If you have rage problems, new research indicates that it could be caused by your furry, feline friend. No, not because he knocks things off the shelf and attacks your feet while you’re sleeping -- although I'm sure those things don't help. Rather, a study, published on March 23 in the Journal of Clinical Psychiatry, suggests that the common cat parasite Toxoplasma gondii (t. gondii) might be linked to uncontrollable, extreme bouts of anger -- such as road rage.
The study of 358 adult subjects found that those with a psychiatric disorder called Intermittent Explosive Disorder (IED) were twice as likely to have been infected by the parasite than healthy individuals with no psychiatric diagnosis. This study coincides with others that have linked toxoplasmosis to schizophrenia, bipolar disorder and impulsivity. This research suggests that the parasite may somehow alter people's brain chemistry to cause long-term behavior problems.
Study author Dr. Royce Lee stressed, “correlation is not causation, and this is definitely not a sign that people should get rid of their cats.” There is an association between toxoplasmosis and rage, but we should not conclude that the infection causes rage.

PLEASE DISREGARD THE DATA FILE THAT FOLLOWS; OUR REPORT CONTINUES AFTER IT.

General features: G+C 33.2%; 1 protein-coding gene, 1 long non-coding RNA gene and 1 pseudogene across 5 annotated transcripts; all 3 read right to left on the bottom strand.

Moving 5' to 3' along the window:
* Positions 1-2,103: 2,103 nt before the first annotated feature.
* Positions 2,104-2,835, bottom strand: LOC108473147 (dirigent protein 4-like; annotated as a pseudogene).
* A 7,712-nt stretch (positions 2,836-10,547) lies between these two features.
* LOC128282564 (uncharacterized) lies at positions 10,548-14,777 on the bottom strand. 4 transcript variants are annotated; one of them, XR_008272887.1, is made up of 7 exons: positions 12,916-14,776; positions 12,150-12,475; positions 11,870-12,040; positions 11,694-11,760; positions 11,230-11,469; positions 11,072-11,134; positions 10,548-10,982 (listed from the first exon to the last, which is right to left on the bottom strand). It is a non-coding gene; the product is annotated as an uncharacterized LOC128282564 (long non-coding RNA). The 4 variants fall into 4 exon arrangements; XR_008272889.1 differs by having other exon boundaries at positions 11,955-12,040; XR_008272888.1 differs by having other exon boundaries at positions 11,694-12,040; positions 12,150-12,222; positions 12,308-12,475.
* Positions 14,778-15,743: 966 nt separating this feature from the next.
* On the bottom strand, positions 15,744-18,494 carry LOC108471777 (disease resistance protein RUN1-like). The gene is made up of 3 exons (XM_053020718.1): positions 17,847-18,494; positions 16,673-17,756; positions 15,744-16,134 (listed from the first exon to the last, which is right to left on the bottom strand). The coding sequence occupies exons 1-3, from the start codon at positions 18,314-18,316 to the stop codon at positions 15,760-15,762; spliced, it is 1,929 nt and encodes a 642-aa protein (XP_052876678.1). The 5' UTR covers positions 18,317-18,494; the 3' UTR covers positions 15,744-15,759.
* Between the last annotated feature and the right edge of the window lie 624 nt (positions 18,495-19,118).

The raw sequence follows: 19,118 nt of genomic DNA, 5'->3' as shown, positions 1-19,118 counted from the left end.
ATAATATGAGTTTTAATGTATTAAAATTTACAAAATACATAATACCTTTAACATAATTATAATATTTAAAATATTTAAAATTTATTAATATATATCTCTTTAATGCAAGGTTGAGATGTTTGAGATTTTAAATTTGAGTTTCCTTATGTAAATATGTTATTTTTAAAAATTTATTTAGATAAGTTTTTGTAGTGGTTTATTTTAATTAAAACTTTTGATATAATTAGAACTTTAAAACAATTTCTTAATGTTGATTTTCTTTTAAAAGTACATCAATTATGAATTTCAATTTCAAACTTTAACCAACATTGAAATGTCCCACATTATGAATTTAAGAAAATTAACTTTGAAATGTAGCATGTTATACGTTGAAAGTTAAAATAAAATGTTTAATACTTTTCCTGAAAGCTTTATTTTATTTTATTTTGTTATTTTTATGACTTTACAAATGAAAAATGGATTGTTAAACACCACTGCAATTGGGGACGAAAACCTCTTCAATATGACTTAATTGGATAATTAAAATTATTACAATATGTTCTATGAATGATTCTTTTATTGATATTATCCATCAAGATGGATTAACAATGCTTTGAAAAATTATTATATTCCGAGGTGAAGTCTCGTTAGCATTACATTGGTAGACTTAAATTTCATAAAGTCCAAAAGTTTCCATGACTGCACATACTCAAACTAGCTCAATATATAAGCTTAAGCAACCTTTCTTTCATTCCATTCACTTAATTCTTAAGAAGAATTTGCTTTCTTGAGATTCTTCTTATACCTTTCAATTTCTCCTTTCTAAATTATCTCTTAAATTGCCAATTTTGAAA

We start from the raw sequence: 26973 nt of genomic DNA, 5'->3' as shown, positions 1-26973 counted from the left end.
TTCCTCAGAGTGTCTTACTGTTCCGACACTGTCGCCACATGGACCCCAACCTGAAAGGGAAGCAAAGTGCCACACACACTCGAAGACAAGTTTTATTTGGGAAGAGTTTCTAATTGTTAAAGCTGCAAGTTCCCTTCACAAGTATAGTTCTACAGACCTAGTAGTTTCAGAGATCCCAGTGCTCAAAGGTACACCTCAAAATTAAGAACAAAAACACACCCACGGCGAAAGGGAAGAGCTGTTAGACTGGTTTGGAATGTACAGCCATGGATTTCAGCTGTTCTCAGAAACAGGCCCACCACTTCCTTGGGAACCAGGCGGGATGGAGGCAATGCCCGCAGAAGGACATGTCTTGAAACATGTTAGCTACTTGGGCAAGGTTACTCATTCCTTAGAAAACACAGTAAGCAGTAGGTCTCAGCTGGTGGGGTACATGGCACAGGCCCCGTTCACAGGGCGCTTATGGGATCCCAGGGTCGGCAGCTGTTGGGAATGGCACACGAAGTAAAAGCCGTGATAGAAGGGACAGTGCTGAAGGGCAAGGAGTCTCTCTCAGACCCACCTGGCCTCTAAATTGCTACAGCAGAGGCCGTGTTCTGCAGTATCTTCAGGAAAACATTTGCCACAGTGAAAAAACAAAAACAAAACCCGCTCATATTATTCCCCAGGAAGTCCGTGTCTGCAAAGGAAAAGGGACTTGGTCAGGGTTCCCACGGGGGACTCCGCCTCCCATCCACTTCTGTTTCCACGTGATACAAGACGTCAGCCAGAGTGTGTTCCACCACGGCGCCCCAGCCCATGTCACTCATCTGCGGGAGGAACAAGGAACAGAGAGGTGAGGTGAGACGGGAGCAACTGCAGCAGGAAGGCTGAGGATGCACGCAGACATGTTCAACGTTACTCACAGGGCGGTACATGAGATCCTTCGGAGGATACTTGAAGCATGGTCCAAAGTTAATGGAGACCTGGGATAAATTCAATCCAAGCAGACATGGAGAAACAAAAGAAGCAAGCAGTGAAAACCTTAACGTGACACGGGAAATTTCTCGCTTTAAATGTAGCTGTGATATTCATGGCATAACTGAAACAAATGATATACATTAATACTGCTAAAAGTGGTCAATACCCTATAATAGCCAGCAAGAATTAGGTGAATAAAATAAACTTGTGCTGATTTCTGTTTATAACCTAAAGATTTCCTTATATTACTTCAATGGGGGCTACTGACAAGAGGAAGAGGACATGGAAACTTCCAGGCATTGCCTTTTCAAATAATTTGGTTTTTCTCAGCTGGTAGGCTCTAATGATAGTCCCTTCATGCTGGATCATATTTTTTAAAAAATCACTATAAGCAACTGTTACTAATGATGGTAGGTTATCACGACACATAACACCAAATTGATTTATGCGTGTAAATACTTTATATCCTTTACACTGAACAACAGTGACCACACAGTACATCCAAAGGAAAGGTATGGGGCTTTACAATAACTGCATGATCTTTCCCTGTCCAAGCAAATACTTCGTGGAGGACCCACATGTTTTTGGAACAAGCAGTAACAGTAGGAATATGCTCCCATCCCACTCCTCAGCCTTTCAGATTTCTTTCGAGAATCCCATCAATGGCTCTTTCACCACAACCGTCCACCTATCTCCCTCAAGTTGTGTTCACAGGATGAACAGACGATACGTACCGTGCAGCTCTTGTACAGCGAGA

According to the Centers for Disease Control and prevention, more than 20% of the US population has been infected by the Toxoplasma parasite, though most remain asymptomatic. “Our work suggests that latent infection with the Toxoplasma gondii parasite may change brain chemistry in a fashion that increases the risk of aggressive behavior. However, we do not know if this relationship is causal, and not everyone who tests positive for toxoplasmosis will have aggression issues,” said Dr. Emil Coccaro. .
Nine percent of control subjects tested positive for the parasite; however, 22 percent of participants with IED were found to be infected. This is a clear indication that most infected people do not suffer from aggression issues.
The researchers say they aren't certain why the link exists between the common parasite conditions such as IED. "We don't yet understand the mechanisms involved -- it could be an increased inflammatory response, direct brain modulation by the parasite, or even reverse causation where aggressive individuals tend to have more cats or eat more undercooked meat,” said Dr. Lee. “Our study signals the need for more research and more evidence in humans."